Layers are largely an implementation detail in Docker. Yeah they are there, you can even check the sha of them, but not something users interact with. I don't think I've personally heard any of tbis confusion except for very old versions of Docker before content-addressabity and the concept of layers did leak through (each layer was an "image")... maybe there's still some lasting confusion here? I could see this I suppose with things like older books/blogs/etc referring to them as a first class citizen. They are definitely not and certainly should not be. One of the early design mistakes which are long since corrected (docker 1.10 introduced content addressable images, and the concept of the image as a whole rather than an image being a tree of other images).
Also, a side note, "docker run --init" gets you the init you are looking for, can set it as default in the daemon as well.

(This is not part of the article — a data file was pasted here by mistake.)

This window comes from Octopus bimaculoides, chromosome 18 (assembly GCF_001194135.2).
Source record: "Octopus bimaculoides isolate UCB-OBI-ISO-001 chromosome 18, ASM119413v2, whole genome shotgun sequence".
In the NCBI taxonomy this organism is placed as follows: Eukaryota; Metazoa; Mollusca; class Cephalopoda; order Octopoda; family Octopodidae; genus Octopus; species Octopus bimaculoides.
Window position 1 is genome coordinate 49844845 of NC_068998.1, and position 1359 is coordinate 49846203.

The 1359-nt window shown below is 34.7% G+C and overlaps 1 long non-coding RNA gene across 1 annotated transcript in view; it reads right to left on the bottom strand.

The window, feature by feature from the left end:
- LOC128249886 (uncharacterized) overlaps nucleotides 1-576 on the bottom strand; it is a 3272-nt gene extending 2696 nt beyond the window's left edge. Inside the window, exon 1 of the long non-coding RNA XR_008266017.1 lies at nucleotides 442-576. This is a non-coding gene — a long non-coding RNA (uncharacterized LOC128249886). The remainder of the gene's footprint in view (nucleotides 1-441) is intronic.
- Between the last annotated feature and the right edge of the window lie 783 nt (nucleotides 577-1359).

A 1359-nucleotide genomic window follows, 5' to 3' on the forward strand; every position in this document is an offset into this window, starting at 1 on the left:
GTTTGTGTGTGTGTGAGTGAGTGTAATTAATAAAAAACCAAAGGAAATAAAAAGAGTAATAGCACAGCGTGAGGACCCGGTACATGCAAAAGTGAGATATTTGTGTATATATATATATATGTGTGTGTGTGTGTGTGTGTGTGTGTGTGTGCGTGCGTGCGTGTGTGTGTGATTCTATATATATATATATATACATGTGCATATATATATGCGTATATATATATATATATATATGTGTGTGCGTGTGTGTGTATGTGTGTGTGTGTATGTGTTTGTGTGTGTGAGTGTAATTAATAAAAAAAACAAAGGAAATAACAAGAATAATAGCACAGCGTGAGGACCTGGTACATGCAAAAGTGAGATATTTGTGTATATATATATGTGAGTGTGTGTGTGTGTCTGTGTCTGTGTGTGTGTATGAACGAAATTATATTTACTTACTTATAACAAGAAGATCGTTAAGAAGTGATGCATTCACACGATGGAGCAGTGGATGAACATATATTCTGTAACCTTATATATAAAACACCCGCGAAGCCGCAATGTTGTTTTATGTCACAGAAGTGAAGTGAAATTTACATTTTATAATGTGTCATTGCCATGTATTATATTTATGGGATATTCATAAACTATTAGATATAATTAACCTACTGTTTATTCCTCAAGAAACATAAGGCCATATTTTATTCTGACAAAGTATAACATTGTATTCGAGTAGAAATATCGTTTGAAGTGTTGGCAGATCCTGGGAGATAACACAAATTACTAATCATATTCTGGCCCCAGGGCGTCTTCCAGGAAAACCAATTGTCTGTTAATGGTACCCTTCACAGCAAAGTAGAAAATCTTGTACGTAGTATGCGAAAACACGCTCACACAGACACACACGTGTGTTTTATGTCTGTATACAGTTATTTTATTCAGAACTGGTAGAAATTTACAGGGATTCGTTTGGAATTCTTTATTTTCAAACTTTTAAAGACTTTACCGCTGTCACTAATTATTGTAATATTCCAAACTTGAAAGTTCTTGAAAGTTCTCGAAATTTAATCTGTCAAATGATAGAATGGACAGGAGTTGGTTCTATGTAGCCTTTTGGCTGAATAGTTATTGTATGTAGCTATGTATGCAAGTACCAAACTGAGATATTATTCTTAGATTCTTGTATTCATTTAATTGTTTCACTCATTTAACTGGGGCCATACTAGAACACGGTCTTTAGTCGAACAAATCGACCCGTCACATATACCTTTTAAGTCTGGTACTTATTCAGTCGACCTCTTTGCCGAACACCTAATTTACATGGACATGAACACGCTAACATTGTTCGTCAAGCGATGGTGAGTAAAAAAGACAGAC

Note, I've been a maintainer/contributor to Docker for 5 years now.
> Layers are largely an implementation detail in Docker.
You say this, but they are so deeply baked into many tools that there have been many hundreds of talks about how to "reduce the size of your Docker image with this one simple trick!" which reduces down to understanding how layers in Docker images work. Layers definitely leak through a lot of the tooling.
I'm hoping that my OCIv2 proposal will remove the practical need for layers entirely -- and also remove a lot of the cargo-culting which has popped up around "how to get smaller images". Maybe Docker might adopt this in the future (after you guys get OCIv1 support :P).
> Also, a side note, "docker run --init" gets you the init you are looking for, can set it as default in the daemon as well.
This is different to LXC. With LXC, the "init" is actually systemd, not just a zombie reaper -- and when you do an "lxc attach" you are actually put into a new console (getty and all).
Yes, you can run (after some headaches) systemd inside Docker, but LXC definitely handles this much better because that's the usecase it was designed around. It's not really a defect in Docker, it's just not what Docker was designed around.